All of this will let the client team interact with you and, along the way, learn a lot more about what you would be like to work with daily, which is why you are all there, after all.
7. Involve the whole client team.
Just as you have thought about who needs to be at the meeting from your team and what their role is, you can be sure that everyone from the client team is also there for a reason.
While you may be confident about who the head client is by title, many CMOs will have an opinion yet leave the decision up to their team, who will be working with the agency daily. They will go with the majority unless they indeed oppose the decision.
So it is vital to involve and engage all client team members equally. They are in the room for a reason – work out what this is and respond to it equally during the presentation and discussion phases.
Be prepared for difficult questions – they will be asked for a reason, maybe to see how you deal with them rather than just to hear the answer.
8. Check-in throughout the date
After all that polishing and rehearsal, there is a tendency to go onto autopilot for your chemistry session. Never forget to keep reading the room and watch for client engagement. You need to be aware of both positive and negative signals and be able to respond accordingly.
It’s not unknown for agency people with brilliant IQs to have relatively little EQ. So bring someone on the team with that excellent EQ and make them responsible for noting any points in the meeting where you are losing a client. They will know how to read people and the signs of disinterest and can quietly inform other agency team members to up the energy, move on, change tack, etc.
9. Close the deal – the second meeting
At the end of any good sales meeting, it is always important to ask for the sale. And there is an essential sales element to the chemistry session. So, at the end of the hour, return to your original objective and ensure you have covered the necessary territory to secure that next meeting. Be sure you have asked for it specifically.
If you’ve missed anything and are out of time, arrange to send something afterwards to answer outstanding questions.
And, of course, a memorable ending is the most crucial meeting requirement after the memorable entrance.
10. The de-brief
Whether you get through or not, the debrief is always essential.
TrinityP3 consultant teams will always give all participating agencies full and honest feedback on the chemistry meeting, and there is always some good learning to take away for next time. Ensure you insist on this from your pitch consultant even if you don’t want to know.
It’s also worth a wash-up with your team – some honest views on how it went, how involved everybody felt in the meeting and what could have been done better, or maybe what could have been better left out.
If you didn’t get through because the chemistry wasn’t right, then you have still done your job correctly, and you weren’t meant to work together. But if you do get through, it’s on to the real hard work – answering the pitch brief – knowing that you are building on a genuinely strong base.
Still have questions on chemistry meetings and sessions? We have the answers.
Who typically attends these chemistry meetings from both the agency and the marketing team?
This will vary by client. Some clients will bring key senior leaders, including the CEO and other key business unit leaders, depending on the pitch requirements. If digital and technology are core requirements, then the Head of Transformation or Head of Technology may also be involved. Clients will also bring the most relevant team members who will be working with the agency. So, agencies should seek to identify the core requirements and match the most relevant leaders and day-to-day team to talk about the client’s needs.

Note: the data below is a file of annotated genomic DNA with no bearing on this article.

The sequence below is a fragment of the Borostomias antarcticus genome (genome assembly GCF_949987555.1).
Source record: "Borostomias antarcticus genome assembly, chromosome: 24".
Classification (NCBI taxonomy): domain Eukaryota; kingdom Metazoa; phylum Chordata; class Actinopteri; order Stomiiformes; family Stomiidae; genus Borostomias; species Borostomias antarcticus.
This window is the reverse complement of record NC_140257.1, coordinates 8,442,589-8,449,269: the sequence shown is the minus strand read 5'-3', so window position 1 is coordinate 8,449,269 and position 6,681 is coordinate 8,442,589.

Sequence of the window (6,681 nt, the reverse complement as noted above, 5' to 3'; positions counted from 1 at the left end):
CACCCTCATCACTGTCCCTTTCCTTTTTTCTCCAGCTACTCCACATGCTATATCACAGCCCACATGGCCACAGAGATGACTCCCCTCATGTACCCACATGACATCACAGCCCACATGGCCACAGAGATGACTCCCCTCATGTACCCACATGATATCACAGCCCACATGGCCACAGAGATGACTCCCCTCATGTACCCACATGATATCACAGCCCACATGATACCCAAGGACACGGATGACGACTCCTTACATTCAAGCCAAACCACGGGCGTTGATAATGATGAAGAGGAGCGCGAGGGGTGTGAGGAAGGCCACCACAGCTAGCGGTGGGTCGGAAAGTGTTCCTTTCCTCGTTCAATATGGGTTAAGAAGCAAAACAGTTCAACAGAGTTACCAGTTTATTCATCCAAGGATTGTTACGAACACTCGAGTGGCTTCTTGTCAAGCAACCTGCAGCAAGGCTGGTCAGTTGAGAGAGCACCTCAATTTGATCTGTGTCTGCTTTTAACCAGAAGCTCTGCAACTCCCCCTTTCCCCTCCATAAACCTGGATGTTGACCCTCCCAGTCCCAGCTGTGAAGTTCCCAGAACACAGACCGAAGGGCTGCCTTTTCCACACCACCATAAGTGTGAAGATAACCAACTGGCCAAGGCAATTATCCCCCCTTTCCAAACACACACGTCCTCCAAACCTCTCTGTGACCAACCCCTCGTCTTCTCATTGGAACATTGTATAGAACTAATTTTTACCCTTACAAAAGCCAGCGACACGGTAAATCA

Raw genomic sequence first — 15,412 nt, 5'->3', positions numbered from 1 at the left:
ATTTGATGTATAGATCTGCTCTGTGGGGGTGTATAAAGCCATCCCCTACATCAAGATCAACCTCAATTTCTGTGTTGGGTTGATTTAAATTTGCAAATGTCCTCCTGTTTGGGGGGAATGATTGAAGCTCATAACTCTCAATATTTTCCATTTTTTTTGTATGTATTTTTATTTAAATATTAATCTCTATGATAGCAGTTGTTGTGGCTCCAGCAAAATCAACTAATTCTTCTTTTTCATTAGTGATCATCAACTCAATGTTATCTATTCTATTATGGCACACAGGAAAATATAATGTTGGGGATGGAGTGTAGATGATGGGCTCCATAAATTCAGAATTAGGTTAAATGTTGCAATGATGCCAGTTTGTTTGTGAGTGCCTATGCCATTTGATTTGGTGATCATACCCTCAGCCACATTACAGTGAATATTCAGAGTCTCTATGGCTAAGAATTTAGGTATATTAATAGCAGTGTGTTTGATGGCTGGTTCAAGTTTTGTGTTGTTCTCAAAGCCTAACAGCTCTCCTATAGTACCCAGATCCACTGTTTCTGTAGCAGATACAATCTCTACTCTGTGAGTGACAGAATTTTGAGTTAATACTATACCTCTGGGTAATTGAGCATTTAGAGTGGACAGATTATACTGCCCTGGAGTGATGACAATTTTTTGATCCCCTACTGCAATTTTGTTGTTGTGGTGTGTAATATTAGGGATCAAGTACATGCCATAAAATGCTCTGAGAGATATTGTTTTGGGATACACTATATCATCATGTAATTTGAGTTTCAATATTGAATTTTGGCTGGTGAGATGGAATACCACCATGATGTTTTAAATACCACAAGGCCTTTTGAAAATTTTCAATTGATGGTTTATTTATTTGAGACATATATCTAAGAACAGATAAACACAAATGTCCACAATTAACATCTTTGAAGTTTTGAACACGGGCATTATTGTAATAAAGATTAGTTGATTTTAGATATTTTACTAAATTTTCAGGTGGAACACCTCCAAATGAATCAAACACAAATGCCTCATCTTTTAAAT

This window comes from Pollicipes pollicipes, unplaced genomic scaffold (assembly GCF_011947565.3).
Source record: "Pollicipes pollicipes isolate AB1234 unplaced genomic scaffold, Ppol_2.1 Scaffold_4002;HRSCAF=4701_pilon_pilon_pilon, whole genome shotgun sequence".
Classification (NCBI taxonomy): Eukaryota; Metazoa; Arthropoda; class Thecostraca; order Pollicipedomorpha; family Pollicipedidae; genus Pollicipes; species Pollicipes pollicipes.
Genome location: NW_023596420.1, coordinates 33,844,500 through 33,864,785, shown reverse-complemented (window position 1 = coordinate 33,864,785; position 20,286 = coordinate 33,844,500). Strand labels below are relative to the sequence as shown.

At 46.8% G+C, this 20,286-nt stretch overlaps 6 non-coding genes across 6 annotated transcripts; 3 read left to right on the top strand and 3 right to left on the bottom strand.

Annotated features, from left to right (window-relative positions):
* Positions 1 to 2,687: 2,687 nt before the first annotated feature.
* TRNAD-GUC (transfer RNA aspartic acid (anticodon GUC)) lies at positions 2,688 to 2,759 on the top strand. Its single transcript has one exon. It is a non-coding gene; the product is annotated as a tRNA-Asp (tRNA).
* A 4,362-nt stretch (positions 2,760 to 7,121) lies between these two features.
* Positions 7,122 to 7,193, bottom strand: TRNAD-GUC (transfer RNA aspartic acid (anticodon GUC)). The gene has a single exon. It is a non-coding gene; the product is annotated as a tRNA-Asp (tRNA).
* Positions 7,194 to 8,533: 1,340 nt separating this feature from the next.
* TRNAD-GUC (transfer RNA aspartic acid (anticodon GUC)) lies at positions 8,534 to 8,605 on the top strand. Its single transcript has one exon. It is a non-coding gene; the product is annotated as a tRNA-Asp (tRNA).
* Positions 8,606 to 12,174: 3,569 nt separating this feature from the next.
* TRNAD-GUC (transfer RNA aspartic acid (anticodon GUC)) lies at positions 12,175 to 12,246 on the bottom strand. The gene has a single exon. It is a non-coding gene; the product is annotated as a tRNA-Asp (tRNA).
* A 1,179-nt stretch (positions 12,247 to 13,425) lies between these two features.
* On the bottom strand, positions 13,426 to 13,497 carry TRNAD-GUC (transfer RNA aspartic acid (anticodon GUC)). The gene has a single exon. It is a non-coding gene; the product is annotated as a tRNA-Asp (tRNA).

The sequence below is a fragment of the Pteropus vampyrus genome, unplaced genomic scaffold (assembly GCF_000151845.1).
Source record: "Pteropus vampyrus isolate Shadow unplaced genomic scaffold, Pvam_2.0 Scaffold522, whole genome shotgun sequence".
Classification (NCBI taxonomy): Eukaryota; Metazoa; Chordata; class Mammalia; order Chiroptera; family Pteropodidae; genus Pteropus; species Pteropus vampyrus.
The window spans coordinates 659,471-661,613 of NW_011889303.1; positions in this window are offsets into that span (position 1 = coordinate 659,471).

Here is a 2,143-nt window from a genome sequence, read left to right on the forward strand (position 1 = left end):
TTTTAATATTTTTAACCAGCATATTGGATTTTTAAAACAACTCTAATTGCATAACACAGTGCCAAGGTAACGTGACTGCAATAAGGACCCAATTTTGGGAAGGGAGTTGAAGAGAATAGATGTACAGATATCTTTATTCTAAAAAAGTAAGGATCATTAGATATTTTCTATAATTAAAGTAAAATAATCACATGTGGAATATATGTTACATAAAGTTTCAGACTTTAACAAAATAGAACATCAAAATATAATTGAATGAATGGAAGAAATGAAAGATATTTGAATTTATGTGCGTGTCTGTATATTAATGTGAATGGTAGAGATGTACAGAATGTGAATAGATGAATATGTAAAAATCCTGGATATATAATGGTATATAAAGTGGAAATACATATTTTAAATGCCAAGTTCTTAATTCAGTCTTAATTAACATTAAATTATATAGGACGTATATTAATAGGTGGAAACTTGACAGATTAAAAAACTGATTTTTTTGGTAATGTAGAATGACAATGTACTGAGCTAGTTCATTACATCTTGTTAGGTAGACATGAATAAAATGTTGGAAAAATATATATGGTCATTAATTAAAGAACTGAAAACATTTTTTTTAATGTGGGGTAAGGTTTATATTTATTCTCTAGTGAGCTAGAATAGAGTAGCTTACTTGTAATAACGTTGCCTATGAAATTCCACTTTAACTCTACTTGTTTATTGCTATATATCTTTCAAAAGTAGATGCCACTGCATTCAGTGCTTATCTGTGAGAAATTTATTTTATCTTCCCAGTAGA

What are the key goals or objectives that should be achieved during a chemistry meeting?
As the name suggests, it’s all about chemistry. No one likes one person talking about themselves all the time. So, the core objective of the chemistry session is to achieve some level of rapport. Like any good relationship, give a little, listen a little, and go back and forth with discussion.
Even if the client is asking the agency questions, the agency’s challenge is to create a two-way dialogue. Don’t fall for this trap. We see too many agencies talking about themselves in the thought that it will impress. It rarely does.
What topics should be discussed during a chemistry meeting to ensure a successful partnership?
Clients want to be heard, and their requirements need to be truly teased out at the early stage of the pitch process.
Agencies that win pitches have ultimately built a stronger connection upfront with the marketers by asking questions to clarify their level of knowledge, the desire behind specific requirements, and the specific level of skillset required from the agency.
Use the chemistry session as the commencement of a relationship, not an endpoint.
It’s the chance to open the door slightly, share some wisdom, and get to the next stage.
For marketers and other client attendees, it’s the chance to pressure test the true meaning and skillset behind the agency’s words.
And for the agency, it’s the chance to find out what a client needs.
Don’t fall for the traps of just going through the motions, showing a reel, introducing too much about your team, and running through endless details on processes. Earn and build the relationship; don’t expect it to happen.
Be clear on what you want to find out from each other. And then, use relationship-building techniques to make sure that you’re listening, enticing attendees to lean forward, sharing knowledge, and achieving a level of relevant rapport.